Osama Bin Laden Killed in Pakistan

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Ed. note: Now updated with more news links – scroll to bottom of page

Osama bin Laden was killed in Abbottabad, Pakistan during a CIA raid approved by President Obama yesterday.

U.S. President Barack Obama announced today, at approximately 11:36 EST, that Osama bin Laden, mastermind of the 2001 9/11 World Trade Center attacks, has been killed in Abottabad, Pakistan. President Obama stated in his speech that, upon taking office in 2009, he had directed his CIA director, Leon S. Panetta, to make bin Laden’s death or capture a “top priority”.

President Obama was apparently briefed on a possible lead to bin Laden’s location in August 2010. Though Obama described the lead as tentative, he approved a follow-up, which finally turned up a possible location for Osama bin Laden in recent weeks. President Obama approved an operation by special forces (6th Navy Seals) to kill or capture Osama bin Laden. These special forces closed in on bin Laden’s location, killing him after a firefight. Obama claimed that the agents took great care to avoid civilian deaths, yet did not reveal whether any civilians were actually harmed.

President Obama credited Pakistani intelligence agencies as critical to leading American forces to bin Laden’s compound, stating that they viewed bin Laden’s elimination as an equally high priority. Abottabad lies approximately 35 miles to the north of Pakistan’s capital, Islamabad.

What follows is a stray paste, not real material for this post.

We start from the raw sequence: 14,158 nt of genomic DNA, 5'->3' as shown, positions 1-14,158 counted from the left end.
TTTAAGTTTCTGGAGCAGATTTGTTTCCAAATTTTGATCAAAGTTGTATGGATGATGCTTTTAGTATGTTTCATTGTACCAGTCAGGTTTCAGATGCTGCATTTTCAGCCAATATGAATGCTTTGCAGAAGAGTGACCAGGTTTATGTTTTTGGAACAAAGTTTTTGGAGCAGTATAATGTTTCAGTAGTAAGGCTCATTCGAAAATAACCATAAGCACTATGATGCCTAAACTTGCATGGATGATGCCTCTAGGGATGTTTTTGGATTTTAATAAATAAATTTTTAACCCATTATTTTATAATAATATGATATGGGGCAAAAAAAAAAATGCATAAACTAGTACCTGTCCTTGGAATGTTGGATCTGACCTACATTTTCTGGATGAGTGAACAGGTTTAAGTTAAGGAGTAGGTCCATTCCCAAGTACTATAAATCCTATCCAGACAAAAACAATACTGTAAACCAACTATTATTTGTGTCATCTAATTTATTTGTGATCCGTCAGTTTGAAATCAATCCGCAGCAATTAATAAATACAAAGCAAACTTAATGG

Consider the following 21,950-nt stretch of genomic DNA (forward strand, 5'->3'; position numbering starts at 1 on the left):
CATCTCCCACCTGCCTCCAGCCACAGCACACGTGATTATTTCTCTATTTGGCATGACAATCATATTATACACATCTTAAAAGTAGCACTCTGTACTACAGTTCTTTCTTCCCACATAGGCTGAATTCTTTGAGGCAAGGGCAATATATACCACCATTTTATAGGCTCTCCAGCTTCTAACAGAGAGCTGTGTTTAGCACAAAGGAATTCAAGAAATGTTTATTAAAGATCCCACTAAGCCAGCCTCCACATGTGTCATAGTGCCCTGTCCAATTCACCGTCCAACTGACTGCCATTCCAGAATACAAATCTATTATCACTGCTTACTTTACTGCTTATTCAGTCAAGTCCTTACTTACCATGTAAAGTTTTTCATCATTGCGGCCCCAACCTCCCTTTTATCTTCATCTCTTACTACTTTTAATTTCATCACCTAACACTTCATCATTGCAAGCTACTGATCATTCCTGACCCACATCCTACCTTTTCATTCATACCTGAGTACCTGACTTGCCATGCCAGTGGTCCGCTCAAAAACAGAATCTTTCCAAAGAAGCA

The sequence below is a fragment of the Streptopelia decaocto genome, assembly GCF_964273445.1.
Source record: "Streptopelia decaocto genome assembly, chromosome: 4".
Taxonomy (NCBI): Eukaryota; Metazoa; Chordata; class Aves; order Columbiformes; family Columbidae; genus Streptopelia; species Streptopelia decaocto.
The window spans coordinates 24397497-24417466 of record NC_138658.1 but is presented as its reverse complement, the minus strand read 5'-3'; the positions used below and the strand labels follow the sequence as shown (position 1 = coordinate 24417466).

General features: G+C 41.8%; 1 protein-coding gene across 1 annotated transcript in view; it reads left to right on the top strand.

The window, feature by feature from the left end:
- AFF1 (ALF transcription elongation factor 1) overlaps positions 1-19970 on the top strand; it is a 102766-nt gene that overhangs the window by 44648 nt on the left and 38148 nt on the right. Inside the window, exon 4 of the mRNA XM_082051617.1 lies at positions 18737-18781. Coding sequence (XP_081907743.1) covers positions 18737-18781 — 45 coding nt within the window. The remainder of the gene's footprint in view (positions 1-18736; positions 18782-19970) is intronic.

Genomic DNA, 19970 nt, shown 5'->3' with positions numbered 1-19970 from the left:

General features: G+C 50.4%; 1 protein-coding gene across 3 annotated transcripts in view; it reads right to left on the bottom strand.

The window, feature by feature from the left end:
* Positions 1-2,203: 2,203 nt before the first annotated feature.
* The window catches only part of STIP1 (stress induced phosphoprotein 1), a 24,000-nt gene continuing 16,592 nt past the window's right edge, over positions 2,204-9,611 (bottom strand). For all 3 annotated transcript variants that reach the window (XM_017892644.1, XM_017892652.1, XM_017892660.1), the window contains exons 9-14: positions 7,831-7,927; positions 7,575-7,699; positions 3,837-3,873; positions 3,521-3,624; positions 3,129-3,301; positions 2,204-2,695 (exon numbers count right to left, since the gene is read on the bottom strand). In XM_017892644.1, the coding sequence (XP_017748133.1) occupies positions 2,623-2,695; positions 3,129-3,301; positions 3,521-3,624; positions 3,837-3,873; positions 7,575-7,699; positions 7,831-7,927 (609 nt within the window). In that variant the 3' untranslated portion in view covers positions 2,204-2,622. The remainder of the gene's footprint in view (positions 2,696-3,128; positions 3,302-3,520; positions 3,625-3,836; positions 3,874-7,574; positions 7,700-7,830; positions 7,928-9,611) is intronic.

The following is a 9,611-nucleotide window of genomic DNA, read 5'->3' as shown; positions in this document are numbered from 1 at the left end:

President Obama’s speech focused on a sense of “justice” for the families and relatives on 9/11 victims, as well as the importance of this “bringing to justice” in demonstrating what America is able to accomplish. He also noted that the “War on Terror” was not a “War on Islam”, and that Osama bin Laden should in no way be considered a “Muslim leader”.

The President’s speech was short and to the point: a prime-time address at nearly midnight is hardly the place for extended soul. Still, it’s worth noting what was left out, if only as a jumping-off point for conversation. There was little mention of the thousands of others who experienced death or imprisonment along the 10-year long journey of the “War on Terror”, inaugurated under President Bush, Obama’s predecessor. There was no mention of bin Laden’s beginnings, in the U.S.-funded jihad against the Soviet Union in Afghanistan. Al-Qaeda has not been stopped by any means, and it remains to be seen how bin Laden’s death will impact the organization.

Bin Laden’s death is largely symbolic, but symbols have power, especially in domestic politics. His killing presents a clear-cut foreign policy success for Obama, much as the capture of Saddam Hussein did for President Bush following the Iraq war in 2003. Even as President Obama spoke, a crowd of Americans gathered outside the White House, waving American flags and reportedly shouting “USA! USA!” Obama presented the killing of Osama bin Laden as an example of what America can accomplish if it applies itself,
“not just because of wealth or power, but because of who we are.”